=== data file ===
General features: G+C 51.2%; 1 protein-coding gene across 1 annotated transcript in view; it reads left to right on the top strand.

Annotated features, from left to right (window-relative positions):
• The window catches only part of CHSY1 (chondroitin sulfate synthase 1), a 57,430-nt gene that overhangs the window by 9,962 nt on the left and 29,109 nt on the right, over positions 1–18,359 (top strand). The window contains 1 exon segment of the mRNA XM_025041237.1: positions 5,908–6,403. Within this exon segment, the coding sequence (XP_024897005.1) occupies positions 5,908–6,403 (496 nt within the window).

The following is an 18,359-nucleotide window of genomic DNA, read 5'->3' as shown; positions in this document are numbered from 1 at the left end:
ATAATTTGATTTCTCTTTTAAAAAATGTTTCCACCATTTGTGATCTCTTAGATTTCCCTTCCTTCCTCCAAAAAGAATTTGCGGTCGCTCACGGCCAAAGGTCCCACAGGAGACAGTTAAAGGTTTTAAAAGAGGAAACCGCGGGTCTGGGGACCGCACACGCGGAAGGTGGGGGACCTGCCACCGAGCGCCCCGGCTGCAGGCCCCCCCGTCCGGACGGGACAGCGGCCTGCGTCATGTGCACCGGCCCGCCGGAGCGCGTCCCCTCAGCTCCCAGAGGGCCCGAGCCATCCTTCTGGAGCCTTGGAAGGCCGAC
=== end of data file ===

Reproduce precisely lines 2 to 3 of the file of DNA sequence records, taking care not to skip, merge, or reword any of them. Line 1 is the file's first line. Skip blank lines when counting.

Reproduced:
Annotated features, from left to right (window-relative positions):
• The window catches only part of CHSY1 (chondroitin sulfate synthase 1), a 57,430-nt gene that overhangs the window by 9,962 nt on the left and 29,109 nt on the right, over positions 1–18,359 (top strand). The window contains 1 exon segment of the mRNA XM_025041237.1: positions 5,908–6,403. Within this exon segment, the coding sequence (XP_024897005.1) occupies positions 5,908–6,403 (496 nt within the window).